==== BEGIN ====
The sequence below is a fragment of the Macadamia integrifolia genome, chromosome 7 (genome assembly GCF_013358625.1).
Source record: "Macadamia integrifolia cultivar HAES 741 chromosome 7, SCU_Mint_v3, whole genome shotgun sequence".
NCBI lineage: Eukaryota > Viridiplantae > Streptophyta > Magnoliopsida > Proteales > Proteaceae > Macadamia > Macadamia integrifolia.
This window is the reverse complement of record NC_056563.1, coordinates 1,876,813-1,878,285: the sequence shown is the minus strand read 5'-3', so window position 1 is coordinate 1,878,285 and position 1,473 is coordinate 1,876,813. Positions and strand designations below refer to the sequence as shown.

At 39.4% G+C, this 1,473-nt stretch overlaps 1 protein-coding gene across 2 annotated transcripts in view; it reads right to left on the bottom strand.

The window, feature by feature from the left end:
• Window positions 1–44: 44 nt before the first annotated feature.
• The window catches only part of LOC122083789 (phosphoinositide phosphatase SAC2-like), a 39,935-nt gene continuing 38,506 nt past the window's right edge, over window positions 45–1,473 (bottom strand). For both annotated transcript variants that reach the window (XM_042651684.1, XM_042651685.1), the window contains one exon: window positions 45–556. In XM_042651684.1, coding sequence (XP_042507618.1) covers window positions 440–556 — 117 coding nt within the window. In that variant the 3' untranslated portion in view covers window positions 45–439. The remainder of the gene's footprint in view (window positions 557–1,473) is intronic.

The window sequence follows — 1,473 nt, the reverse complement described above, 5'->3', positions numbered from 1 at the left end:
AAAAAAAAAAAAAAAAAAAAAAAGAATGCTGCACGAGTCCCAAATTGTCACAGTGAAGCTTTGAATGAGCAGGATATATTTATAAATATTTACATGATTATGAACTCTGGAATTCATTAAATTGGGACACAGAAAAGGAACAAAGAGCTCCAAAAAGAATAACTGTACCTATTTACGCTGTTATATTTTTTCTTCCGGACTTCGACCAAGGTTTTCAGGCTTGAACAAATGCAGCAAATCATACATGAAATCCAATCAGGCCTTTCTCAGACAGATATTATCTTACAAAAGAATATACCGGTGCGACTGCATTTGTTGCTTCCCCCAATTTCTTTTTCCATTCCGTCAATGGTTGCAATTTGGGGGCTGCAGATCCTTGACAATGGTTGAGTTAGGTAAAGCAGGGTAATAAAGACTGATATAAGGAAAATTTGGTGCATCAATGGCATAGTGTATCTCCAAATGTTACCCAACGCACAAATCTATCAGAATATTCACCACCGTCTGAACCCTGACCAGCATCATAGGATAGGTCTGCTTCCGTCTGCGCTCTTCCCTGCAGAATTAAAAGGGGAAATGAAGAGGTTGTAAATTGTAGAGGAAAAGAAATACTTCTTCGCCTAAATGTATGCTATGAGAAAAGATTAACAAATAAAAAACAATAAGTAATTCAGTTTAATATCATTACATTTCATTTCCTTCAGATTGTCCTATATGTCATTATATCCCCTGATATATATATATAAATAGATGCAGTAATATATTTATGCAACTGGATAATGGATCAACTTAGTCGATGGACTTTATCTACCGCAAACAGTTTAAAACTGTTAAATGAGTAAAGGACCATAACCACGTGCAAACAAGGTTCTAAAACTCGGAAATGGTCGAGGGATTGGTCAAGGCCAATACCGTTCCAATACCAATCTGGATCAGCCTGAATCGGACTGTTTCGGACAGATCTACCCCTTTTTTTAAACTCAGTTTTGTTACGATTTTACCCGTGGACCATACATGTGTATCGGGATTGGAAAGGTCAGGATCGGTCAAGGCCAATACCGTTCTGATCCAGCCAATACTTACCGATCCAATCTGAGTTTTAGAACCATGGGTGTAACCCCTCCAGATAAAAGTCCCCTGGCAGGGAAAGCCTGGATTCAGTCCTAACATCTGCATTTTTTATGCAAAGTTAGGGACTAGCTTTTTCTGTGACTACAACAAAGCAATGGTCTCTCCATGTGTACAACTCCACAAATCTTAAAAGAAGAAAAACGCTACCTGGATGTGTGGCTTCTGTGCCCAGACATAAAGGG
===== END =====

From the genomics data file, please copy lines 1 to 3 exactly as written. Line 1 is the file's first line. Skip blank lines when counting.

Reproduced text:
The sequence below is a fragment of the Macadamia integrifolia genome, chromosome 7 (genome assembly GCF_013358625.1).
Source record: "Macadamia integrifolia cultivar HAES 741 chromosome 7, SCU_Mint_v3, whole genome shotgun sequence".
NCBI lineage: Eukaryota > Viridiplantae > Streptophyta > Magnoliopsida > Proteales > Proteaceae > Macadamia > Macadamia integrifolia.